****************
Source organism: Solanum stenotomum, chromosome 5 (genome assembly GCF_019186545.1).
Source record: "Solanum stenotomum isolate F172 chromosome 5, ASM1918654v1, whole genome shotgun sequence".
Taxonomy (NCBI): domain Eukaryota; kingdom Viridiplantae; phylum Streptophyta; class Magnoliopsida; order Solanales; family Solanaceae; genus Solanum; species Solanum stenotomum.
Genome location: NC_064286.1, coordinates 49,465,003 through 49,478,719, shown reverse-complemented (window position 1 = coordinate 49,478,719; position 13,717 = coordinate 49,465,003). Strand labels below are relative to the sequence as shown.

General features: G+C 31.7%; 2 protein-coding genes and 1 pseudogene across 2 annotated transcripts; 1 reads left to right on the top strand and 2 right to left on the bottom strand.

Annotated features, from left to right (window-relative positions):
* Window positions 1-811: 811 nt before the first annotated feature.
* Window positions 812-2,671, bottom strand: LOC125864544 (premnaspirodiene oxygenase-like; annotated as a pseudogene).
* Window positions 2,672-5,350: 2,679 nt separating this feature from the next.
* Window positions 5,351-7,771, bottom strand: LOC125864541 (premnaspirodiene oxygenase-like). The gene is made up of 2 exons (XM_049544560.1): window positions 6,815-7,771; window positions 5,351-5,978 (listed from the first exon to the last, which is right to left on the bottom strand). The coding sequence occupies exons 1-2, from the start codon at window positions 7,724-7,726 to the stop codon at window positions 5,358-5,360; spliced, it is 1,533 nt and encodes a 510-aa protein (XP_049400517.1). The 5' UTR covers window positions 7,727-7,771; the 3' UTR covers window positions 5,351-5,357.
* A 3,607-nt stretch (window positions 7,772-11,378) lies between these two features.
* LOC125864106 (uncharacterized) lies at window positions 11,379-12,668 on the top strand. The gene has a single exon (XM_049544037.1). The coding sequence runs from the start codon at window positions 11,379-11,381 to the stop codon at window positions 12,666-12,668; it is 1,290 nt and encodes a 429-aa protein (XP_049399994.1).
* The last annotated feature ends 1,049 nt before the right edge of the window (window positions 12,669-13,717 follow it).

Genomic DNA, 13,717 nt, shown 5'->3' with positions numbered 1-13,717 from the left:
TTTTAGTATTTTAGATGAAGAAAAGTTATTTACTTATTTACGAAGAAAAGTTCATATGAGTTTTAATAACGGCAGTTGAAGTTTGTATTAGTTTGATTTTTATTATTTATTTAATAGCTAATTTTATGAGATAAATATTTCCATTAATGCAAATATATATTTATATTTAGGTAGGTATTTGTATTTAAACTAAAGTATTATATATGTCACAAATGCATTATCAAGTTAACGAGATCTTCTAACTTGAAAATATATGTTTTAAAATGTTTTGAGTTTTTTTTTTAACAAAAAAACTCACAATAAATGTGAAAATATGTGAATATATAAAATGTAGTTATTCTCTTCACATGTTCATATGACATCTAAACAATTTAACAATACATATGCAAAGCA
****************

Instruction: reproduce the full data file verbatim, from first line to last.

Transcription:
Source organism: Solanum stenotomum, chromosome 5 (genome assembly GCF_019186545.1).
Source record: "Solanum stenotomum isolate F172 chromosome 5, ASM1918654v1, whole genome shotgun sequence".
Taxonomy (NCBI): domain Eukaryota; kingdom Viridiplantae; phylum Streptophyta; class Magnoliopsida; order Solanales; family Solanaceae; genus Solanum; species Solanum stenotomum.
Genome location: NC_064286.1, coordinates 49,465,003 through 49,478,719, shown reverse-complemented (window position 1 = coordinate 49,478,719; position 13,717 = coordinate 49,465,003). Strand labels below are relative to the sequence as shown.

General features: G+C 31.7%; 2 protein-coding genes and 1 pseudogene across 2 annotated transcripts; 1 reads left to right on the top strand and 2 right to left on the bottom strand.

Annotated features, from left to right (window-relative positions):
* Window positions 1-811: 811 nt before the first annotated feature.
* Window positions 812-2,671, bottom strand: LOC125864544 (premnaspirodiene oxygenase-like; annotated as a pseudogene).
* Window positions 2,672-5,350: 2,679 nt separating this feature from the next.
* Window positions 5,351-7,771, bottom strand: LOC125864541 (premnaspirodiene oxygenase-like). The gene is made up of 2 exons (XM_049544560.1): window positions 6,815-7,771; window positions 5,351-5,978 (listed from the first exon to the last, which is right to left on the bottom strand). The coding sequence occupies exons 1-2, from the start codon at window positions 7,724-7,726 to the stop codon at window positions 5,358-5,360; spliced, it is 1,533 nt and encodes a 510-aa protein (XP_049400517.1). The 5' UTR covers window positions 7,727-7,771; the 3' UTR covers window positions 5,351-5,357.
* A 3,607-nt stretch (window positions 7,772-11,378) lies between these two features.
* LOC125864106 (uncharacterized) lies at window positions 11,379-12,668 on the top strand. The gene has a single exon (XM_049544037.1). The coding sequence runs from the start codon at window positions 11,379-11,381 to the stop codon at window positions 12,666-12,668; it is 1,290 nt and encodes a 429-aa protein (XP_049399994.1).
* The last annotated feature ends 1,049 nt before the right edge of the window (window positions 12,669-13,717 follow it).

Genomic DNA, 13,717 nt, shown 5'->3' with positions numbered 1-13,717 from the left:
TTTTAGTATTTTAGATGAAGAAAAGTTATTTACTTATTTACGAAGAAAAGTTCATATGAGTTTTAATAACGGCAGTTGAAGTTTGTATTAGTTTGATTTTTATTATTTATTTAATAGCTAATTTTATGAGATAAATATTTCCATTAATGCAAATATATATTTATATTTAGGTAGGTATTTGTATTTAAACTAAAGTATTATATATGTCACAAATGCATTATCAAGTTAACGAGATCTTCTAACTTGAAAATATATGTTTTAAAATGTTTTGAGTTTTTTTTTTAACAAAAAAACTCACAATAAATGTGAAAATATGTGAATATATAAAATGTAGTTATTCTCTTCACATGTTCATATGACATCTAAACAATTTAACAATACATATGCAAAGCA